Although transferring assets out of your name to qualify for Medicaid benefits is sometimes advisable, when you transfer those assets for inadequate consideration, the transfer is subject to a 60-month look-back period, i.e., assets transferred out of your name for less than adequate consideration over the most recent 60 month period are included as countable resources in the eligibility determination process. If assets are transferred to a Revocable Living Trust with the hope and belief that that asset transfer will help the Settlor qualify for benefits, that transfer will be deemed as incomplete.  You will then need to complete a qualifying transfer and wait yet another 60 months before you can apply for benefits.  So, in effect, your look-back period has been extended (sometimes significantly) by the time that the transferred assets were held in the trust.

To be fair, I don’t know whether the Speaker purposely intended to mislead his audience of Seniors, or whether he just did not know the law.  The Speaker’s comments about avoiding probate were actually partially correct, albeit misleading.  If all of your assets are transferred to a Revocable Living Trust it is possible for your estate to avoid probate.  Bear in mind, however, that this means all of your assets: your home, your car, all of your bank accounts — everything. From that time forward, you will live your life out of your trust because all of your assets and accounts will be titled in the name of the trust. Many people find this prospect as untenable or difficult to achieve.  In fact, if you think the Speaker believes you can and will keep all of your assets in the trust for the rest of your life, ask him why he includes a “pour-over Will” in the package.  Hint: It’s so your heirs can use the probate process to transfer your remaining assets to your trust.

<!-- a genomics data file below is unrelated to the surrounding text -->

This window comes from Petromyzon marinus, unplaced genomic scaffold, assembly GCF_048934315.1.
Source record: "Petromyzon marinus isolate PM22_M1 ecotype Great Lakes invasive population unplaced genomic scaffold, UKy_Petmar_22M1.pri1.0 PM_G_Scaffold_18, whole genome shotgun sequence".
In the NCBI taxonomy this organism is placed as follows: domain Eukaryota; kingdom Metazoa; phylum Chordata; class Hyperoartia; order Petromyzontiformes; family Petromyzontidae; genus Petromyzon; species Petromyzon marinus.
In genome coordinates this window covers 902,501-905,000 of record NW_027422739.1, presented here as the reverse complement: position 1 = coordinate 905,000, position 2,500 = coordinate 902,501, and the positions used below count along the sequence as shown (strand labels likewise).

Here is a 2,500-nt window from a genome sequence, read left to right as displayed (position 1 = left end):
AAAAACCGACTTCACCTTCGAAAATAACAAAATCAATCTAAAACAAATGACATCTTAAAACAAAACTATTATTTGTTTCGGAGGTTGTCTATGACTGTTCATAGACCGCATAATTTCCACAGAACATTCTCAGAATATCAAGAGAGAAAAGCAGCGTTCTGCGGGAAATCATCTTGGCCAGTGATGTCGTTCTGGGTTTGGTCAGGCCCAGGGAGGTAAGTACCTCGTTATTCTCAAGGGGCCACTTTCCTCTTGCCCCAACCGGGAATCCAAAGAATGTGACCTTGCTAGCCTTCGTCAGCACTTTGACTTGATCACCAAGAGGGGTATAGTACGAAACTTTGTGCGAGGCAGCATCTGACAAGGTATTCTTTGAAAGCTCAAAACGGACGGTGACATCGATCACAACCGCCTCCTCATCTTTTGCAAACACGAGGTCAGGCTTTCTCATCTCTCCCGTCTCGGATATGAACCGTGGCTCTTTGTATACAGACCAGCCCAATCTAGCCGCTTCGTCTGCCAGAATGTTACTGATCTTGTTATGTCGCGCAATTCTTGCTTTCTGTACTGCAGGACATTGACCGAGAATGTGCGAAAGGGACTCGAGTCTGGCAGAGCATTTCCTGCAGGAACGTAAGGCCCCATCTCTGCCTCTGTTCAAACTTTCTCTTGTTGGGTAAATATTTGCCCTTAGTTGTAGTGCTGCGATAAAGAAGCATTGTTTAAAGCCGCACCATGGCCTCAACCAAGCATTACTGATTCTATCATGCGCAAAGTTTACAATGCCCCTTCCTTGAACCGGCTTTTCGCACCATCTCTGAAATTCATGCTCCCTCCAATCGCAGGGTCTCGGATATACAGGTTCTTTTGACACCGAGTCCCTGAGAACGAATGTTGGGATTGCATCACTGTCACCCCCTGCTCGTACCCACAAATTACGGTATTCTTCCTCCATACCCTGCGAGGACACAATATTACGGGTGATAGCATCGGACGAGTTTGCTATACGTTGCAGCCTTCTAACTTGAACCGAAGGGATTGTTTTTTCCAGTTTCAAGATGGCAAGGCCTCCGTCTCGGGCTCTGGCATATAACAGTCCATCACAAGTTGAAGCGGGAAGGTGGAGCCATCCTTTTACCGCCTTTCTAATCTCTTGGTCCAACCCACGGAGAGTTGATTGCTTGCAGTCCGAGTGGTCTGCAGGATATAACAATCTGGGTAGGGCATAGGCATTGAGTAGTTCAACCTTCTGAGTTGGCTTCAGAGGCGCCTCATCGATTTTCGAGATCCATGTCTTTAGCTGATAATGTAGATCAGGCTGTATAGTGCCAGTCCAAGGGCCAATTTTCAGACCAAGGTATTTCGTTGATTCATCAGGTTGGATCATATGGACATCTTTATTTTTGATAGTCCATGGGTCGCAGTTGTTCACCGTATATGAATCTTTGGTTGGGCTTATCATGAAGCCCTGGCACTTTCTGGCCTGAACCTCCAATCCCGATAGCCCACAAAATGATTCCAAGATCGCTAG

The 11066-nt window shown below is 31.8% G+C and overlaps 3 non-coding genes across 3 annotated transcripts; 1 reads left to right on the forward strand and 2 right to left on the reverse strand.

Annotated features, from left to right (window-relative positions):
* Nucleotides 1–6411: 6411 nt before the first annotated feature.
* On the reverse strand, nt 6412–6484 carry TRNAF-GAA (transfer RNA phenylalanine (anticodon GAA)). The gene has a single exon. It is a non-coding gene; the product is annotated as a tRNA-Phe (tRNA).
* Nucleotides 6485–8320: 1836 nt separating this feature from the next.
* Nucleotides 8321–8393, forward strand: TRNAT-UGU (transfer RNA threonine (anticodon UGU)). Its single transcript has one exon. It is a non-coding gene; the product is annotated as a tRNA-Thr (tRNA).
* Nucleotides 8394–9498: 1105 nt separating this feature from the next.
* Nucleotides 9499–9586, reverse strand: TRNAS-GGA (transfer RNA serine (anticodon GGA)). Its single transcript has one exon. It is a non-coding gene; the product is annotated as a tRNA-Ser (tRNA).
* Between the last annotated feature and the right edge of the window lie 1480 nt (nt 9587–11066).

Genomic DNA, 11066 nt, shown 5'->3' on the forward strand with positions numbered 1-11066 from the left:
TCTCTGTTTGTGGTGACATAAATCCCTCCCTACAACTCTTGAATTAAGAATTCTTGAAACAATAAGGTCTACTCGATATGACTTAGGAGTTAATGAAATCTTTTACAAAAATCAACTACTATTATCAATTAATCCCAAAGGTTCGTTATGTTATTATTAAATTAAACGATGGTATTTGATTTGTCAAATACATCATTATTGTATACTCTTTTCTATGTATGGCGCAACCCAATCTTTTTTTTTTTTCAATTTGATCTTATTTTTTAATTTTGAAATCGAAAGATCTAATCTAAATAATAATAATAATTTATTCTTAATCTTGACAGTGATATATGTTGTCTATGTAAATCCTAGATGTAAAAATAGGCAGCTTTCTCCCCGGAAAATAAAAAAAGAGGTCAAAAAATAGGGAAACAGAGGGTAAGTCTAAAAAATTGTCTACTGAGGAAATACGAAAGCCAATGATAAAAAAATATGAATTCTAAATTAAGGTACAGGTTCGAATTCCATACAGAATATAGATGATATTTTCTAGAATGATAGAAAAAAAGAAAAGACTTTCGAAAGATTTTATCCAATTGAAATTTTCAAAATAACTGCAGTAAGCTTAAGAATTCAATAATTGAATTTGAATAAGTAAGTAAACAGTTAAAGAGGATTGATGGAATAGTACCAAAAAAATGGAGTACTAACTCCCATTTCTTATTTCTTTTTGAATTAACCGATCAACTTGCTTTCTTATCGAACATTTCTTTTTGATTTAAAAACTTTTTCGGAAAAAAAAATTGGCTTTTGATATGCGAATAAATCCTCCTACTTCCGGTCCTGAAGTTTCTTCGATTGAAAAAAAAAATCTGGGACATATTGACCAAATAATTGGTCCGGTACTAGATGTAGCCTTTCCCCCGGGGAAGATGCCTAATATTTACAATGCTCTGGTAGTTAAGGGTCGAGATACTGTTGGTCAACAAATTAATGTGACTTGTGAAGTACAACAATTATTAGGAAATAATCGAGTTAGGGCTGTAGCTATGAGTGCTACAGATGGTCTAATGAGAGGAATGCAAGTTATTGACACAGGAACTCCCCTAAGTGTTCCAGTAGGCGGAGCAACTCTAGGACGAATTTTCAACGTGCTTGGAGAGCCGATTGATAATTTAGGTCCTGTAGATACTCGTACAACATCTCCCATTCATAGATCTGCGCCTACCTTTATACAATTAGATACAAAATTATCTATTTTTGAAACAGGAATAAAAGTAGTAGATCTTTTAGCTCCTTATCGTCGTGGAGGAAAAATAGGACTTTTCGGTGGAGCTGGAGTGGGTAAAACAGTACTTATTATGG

Then ask yourself should you really be concerned with avoiding probate? The Speaker’s comments about the probate process being a long expensive ordeal were, again, only partially true.  In actuality, a simple estate can be completed inexpensively in a couple of weeks using what we call an “open and close” succession. Are there estates that drag on for months and even years? Absolutely. But those estates are generally burdened by a legal challenge to the Will; for instance someone challenges the capacity of the testator, or someone claims that the testator was subject to undue influence. Or, sometimes, estate administration can become prolonged when there is a challenge to the form of a testament (someone claims that the Will was not a proper form) or where there is a dispute over the decedent’s ownership interest in assets. The Speaker, however, failed to mention that all of these same issues and challenges can arise with a Revocable Living Trust as well.  These trust challenges can surface when the trust is first drafted, or they may not arise until after the Settlor dies, and could likewise result in a long, drawn-out litigation.